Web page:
Here's the story. Some Lakota warriors, at great peril, rescued the white hostages, two women and five children, who'd been taken captive after White Lodge and his band attacked the settlers at Lake Shetek, on August 20, 1862. During the day-long fighting, 15 whites were murdered; 21 escaped.
The Natives, who were Santee Dakota, went north and west with their prisoners, once it was clear the Dakota War had come to an abrupt end. They stayed on the run for weeks, in part because they were toxic to tribes and bands out west and north, bands who had not slaughtered settlers.
Wikipedia describes the story this way: "A band of pacifist Lakota later ransomed the eight surviving captives, who were reunited with their families." However, on the very same page, a different scenario is offered: "The captive settlers were freed four months later when other white settlers ran across a group of Dakotas with the captives and traded supplies for their freedom."
That second explanation is wrong. The men who ransomed the surviving captives were a Lakota warrior society from the Cheyenne River Reservation, many from the Two Kettle band. The rescue they accomplished was an act of courage and moral resolution that not all the members of their own band appreciated. They had named themselves "the Strong Hearts," but eventually came to be known as "Fool Soldiers."
Now should you read the Sioux City Register of late 1862, you might assume that the Fool Soldiers were mercenaries who had no stake in the conflict and, with a pocket full of cash, determined they'd take on White Lodge and bring the prisoners back to civilization as directed by the fort commander who, according to the account, wanted credit for the entire operation. That's way wrong.
Lakota oral history claims one of the men had had a vision which, together, the rest of them interpreted with immediate relevance. What that vision meant was that this warrior society had to do acts of kindness and charity, not go to war. Let that register a minute--they determined that, as warriors, they would not go to war.
Now White Lodge and his people had stayed with the Two Kettle band for a time; when they left, the Strong Hearts became real Fool Soldiers and determined they'd do everything they could to ransom the hostages.
They found White Lodge where the Grand River empties into the Missouri, near Mobridge, SD, at a spot now long ago buried beneath Lake Oahe. That rescue was fraught with danger, at first with White Lodge himself (he'd taken one of the women as his wife) and later with treacherous sub-zero temperatures. Some of their number froze to death. But as Wikipedia says, eventually the hostages were reunited with their families. They should have been heroes. In 1863, if they weren't Lakota warriors, they would have been.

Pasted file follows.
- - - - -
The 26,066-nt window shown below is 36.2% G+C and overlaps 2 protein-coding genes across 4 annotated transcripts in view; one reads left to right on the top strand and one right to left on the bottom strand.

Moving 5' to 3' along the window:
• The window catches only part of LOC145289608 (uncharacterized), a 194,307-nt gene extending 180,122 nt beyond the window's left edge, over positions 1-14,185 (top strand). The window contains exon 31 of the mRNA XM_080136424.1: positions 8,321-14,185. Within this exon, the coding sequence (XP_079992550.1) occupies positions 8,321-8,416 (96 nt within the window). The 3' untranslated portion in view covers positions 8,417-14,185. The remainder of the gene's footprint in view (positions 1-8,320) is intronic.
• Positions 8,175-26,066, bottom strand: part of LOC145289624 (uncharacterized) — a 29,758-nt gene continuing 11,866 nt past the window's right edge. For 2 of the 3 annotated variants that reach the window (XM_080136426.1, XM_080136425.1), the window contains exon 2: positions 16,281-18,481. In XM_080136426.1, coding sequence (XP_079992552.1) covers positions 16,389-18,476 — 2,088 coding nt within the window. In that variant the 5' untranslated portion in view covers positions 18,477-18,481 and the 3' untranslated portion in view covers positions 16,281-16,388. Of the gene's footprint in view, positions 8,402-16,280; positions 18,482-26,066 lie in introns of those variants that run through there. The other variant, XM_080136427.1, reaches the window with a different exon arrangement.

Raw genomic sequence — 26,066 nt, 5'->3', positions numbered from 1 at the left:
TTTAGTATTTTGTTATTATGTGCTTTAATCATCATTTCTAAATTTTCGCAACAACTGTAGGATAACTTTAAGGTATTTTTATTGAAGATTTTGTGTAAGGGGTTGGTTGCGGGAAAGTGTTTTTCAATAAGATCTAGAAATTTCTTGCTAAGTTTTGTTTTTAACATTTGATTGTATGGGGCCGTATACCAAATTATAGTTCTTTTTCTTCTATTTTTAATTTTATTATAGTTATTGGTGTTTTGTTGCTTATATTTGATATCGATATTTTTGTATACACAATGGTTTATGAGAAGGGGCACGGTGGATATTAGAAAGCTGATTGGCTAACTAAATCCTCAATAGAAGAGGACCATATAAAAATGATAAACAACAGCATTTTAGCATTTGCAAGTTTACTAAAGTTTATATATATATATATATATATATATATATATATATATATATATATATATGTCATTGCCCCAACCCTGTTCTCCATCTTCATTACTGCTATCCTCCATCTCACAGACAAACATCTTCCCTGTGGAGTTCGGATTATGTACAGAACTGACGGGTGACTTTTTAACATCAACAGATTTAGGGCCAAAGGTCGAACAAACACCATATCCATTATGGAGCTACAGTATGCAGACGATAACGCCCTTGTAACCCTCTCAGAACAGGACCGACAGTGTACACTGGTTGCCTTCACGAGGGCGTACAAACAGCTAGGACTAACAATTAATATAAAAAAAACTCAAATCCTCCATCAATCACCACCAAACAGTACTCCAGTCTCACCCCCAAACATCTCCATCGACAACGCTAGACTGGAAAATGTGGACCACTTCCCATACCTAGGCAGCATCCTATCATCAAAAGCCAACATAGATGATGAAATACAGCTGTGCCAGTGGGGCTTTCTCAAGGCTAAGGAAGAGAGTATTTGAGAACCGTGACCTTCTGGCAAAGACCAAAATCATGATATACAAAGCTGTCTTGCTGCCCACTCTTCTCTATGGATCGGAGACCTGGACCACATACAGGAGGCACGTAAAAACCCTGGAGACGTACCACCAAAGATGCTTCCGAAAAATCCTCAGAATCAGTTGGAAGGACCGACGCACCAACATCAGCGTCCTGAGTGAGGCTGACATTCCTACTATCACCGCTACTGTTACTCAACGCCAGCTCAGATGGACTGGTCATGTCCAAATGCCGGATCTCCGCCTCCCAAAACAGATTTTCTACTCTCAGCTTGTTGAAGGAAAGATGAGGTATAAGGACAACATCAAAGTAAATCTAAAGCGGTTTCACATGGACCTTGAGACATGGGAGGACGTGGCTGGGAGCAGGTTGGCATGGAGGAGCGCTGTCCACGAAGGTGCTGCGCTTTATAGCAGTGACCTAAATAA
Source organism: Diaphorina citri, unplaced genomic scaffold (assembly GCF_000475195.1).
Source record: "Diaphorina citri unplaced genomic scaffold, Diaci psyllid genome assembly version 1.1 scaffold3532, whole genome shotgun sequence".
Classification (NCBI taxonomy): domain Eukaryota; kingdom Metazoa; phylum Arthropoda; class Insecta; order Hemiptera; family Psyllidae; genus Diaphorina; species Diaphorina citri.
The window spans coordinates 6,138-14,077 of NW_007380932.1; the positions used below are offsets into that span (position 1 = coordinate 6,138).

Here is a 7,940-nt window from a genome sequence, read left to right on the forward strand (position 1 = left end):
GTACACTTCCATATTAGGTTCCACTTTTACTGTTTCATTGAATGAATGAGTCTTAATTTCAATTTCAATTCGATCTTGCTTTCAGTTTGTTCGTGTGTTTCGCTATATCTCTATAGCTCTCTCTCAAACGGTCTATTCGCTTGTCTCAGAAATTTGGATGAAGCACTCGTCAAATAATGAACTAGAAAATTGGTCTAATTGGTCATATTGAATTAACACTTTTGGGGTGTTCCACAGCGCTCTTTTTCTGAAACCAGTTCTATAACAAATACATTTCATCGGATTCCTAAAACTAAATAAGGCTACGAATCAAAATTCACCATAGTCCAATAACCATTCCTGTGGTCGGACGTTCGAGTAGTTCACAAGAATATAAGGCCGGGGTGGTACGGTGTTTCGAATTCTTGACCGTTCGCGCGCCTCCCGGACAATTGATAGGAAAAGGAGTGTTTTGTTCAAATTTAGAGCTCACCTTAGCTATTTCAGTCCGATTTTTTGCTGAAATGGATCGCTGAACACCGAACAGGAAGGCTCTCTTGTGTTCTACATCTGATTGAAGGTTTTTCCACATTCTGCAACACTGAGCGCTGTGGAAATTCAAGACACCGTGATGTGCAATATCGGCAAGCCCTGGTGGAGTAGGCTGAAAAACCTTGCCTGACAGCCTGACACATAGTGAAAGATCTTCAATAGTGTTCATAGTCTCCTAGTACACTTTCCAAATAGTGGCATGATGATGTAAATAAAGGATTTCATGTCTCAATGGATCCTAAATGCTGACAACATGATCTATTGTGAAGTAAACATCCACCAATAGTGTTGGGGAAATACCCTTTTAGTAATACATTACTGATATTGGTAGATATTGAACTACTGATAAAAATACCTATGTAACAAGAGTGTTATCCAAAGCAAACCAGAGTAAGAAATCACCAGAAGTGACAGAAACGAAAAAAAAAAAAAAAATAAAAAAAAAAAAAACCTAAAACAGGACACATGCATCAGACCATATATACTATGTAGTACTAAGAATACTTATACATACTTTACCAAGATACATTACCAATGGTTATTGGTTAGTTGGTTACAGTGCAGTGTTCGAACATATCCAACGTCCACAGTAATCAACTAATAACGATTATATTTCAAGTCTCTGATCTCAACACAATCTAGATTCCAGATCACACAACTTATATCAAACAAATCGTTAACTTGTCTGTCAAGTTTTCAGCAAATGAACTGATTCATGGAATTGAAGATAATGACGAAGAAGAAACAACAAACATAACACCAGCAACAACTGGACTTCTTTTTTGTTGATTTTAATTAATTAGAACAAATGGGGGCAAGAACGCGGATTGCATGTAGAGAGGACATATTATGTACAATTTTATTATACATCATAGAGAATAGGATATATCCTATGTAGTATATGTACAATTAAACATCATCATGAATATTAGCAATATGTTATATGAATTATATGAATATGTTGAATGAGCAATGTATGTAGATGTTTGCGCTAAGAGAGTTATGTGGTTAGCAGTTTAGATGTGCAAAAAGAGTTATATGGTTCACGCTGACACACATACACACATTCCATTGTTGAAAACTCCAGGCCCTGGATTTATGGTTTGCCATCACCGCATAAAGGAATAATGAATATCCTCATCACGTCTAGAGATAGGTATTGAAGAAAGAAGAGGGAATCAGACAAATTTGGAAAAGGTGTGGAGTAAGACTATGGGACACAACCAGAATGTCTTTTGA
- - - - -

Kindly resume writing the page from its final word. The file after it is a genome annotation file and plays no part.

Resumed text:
Of the two versions of the story, I have no trouble believing the story from Lakota oral history. The newspaper account is self-serving; the writer wants only to get credit for what he claims was his heroic work.
But what I struggle to understand is why these young men, who'd already proved themselves in war, who were already warriors in the eyes of their people--why did they decide to risk their lives to rescue the prisoners?
Last night, I thought I'd have a look at Josephine Waggoner's monumental study, Witness. It's a huge collection of stories meant to preserve a culture Ms. Waggoner, a Lakota woman educated at Hampton Institute, felt was being lost with the deaths of thousands of men and women who'd grown up in the old ways. During the 1920s and 30s, she traveled throughout the South Dakota reservations, to gather a chronicle of witness to the events of decades earlier.
When Ms. Waggoner tells the story of Yanktonai band leader named Mad Bear, she says something I'd never seen before:
When Father DeSmet came to Fort Pierre in 1851, it was an event to be remembered by the Indians. Cholera had taken its toll from the lives of the people; there was suffering everywhere, and to cap the climax, smallpox was coming on. The Indians were in terror, but the good Father had had the cholera the year before as he traveled up the Missouri in a steamboat and had also had the smallpox. He was familiar with the treatment of these diseases, and he went from tent to tent relieving the sick and baptizing the dying. Many Indians remarked on the mercy of a man whose religion took him to minister to those with the dread diseases. Many a man, woman, and child were saved from death. At this time Mad Bear was a mere lad of about fourteen years, but like many at the time, was greatly influenced and impressed by the principles of the black-robed priest.
Ten years later, some of these young warriors who Father DeSmet had taught formed a society. They pledged themselves to uphold what was right, always to do good as far as they could, and to right all wrongs that came their way. These men who formed the first Christian society west of the Missouri River among the wild tribes were. . .The society called themselves Strong Hearts, but because they did so many unusual things in fulfilling their pledge to keep law and order and in punishing many a lawless man, the other Indians called them Fool Soldiers.
That story took my breath away. Is it true? Did the Fool Soldiers get their sense of mission from a vision, a very Native source?--or was it Father DeSmet's witness? Could it have been both.
No one will ever know, I suppose. Josephine Waggoner had her prejudices, just as all of us do.
But I'd love to believe the DeSmet story. I'd love to believe that the Fool Soldiers' moral compass was created somehow by the witness of a beloved priest who'd come among them to care.